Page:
Clear, direct, simple orders and responses are required. Avoid shouting, except to make oneself heard. Be open to ideas and suggestions. Communication is a two-way street. It is essential that the Leader give clear, simple orders, use standard nautical terminology, and ensure that their message has been received and understood. It is also essential that the Leader listen to those being led, alert for, proactively seeking and being receptive to new information, suggestions, and ideas. Efficiency of language is important and does not come naturally to most. Thinking before issuing orders can also be essential to avoid confusion, differentiating between analyzing alternatives and communicating a decision.
“Nearly every accident at sea in both commercial and recreational contexts can in part be attributed to poor crew resource management. By the same token, the ‘quiet boat,’ one in which a crew communicates meaningfully and with ease, is emblematic of success.” – Ed Cesare
Key Best Practices
- Know your audience
- Establish trust
- Be aware of and employ non-verbal communication
- Employ deliberate and skillful delivery and execution
- Be clear, succinct, specific
- Be conscious of tone; listen actively
- Speak the person’s name before giving the command to make sure they pay attention to what you are saying. (“Bob, trim the jib an inch,” rather than “Trim the jib an inch, Bob.”)
Things to Avoid
Committing Sender Errors. A response of “What do you mean?” is a good indicator that the receiver has missed the sender’s message. There are a variety of reasons why this occurs. The most frequently encountered problems are:
- Not establishing a frame of reference. If the receiver is not on the same page as you, miscommunication occurs.
- Omission of information. The sender leaves out pertinent details that affect a receiver’s ability to comprehend what is being said. “Pull that line” leaves quite a few unanswered questions. “Stand by on the staysail sheet and trim it when the sail is hoisted,” gives the receiver more direction and mission definition.
- Providing biased or weighted information. Inserting the sender’s opinion when providing information.
- Assuming messages only depend on words. The sender underestimates the power and importance of tone and body language.
- Not willing to repeat information. We normally talk at about 125 words/minute and think at 500 -1,000 words/ minute. Senders who only say something once run a very high risk of failure.
Committing Receiver Errors. A receiver can also make mistakes that interrupt the communication chain (remember, to err is human). Receiver errors generally fall into six categories.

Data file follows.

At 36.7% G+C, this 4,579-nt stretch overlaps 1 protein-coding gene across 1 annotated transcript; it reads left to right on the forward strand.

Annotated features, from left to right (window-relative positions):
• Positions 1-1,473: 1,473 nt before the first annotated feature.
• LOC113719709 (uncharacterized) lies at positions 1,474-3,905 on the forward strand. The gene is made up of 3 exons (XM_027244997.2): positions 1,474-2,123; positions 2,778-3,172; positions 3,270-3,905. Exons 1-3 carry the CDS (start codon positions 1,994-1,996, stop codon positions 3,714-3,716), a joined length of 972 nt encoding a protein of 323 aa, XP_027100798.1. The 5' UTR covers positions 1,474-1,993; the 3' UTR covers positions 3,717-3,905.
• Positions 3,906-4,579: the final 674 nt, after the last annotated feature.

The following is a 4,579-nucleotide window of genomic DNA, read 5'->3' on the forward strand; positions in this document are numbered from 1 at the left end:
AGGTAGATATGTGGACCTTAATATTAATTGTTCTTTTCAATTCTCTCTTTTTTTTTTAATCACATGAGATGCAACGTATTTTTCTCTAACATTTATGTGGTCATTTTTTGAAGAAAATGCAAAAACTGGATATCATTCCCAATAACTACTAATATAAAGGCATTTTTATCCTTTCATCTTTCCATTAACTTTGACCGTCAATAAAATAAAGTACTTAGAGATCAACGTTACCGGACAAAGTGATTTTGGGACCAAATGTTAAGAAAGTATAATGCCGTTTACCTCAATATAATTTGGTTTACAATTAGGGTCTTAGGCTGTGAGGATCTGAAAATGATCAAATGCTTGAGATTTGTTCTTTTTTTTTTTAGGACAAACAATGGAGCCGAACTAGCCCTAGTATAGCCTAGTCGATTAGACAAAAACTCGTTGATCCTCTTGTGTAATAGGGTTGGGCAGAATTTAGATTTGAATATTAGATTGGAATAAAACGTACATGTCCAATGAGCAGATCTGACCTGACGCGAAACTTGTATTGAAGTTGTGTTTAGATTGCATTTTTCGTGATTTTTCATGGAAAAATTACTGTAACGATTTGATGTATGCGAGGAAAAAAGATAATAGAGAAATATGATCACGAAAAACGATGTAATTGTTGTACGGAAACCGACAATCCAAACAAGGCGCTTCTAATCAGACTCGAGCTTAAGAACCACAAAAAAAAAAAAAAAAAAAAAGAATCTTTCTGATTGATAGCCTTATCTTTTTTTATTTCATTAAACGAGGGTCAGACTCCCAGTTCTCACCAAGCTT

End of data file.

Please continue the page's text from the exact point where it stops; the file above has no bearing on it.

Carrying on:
- Listening with a preconceived notion. The receiver already has his/her mind made up before the sender can formulate a thought.
- Poor preparation. Receiving messages is more than just allowing the words to pass through your ears. Receiving a message is a conscious process.
- Thinking ahead of the sender. Extrapolating the sender’s thoughts, putting words into someone’s mouth, finishing sentences for a sender, formulating a response before the sender finishes (the trigger phrase here is “Hear me out,” from the sender) are all examples of thinking ahead of the sender.
- Missing the non-verbal signals. Overlooking body language and facial expressions can be crippling when it comes to interpreting communications.
- Not asking for clarification. Failing to employ the old standby, “So what you are saying is,” can be the death of good communication.
- Disrespectful communication. Want to slam the door shut on a message? Respond with an insult, demeaning/degrading remark.
Recommended changes to improve Safety-at-Sea training and education
- Develop and include a SAS seminar segment on communication.
- Train on the importance of clear goal-setting and pre-briefs, and when pre-briefs are relevant.
- Train on the importance of post voyage/race/event/maneuver debriefs
Panel Watch Bill (Group Members)
- Ed Cesare – Facilitator, STC, NYYC, RORC
- Erica Lush – Scribe,STC, Oakcliff Sailing Center
- Betsy Alison – US Sailing, 5-time Rolex Yachtswoman-of-the-Year
- Frank Bohlen – STC, CCA, Bonnell Cove Foundation
- Chris Gasiorek – STC, Mystic Seaport
- Jack Gierhart – Past-CEO US Sailing
- Chuck Hawley – US Sailing
- Gary Jobson – STC, NYYC, CCA
- Ann Myer – STC
- Ray Redniss – STC, SYC
- Jon Wright – STC, USNA, CCA
Breakout Session Outputs: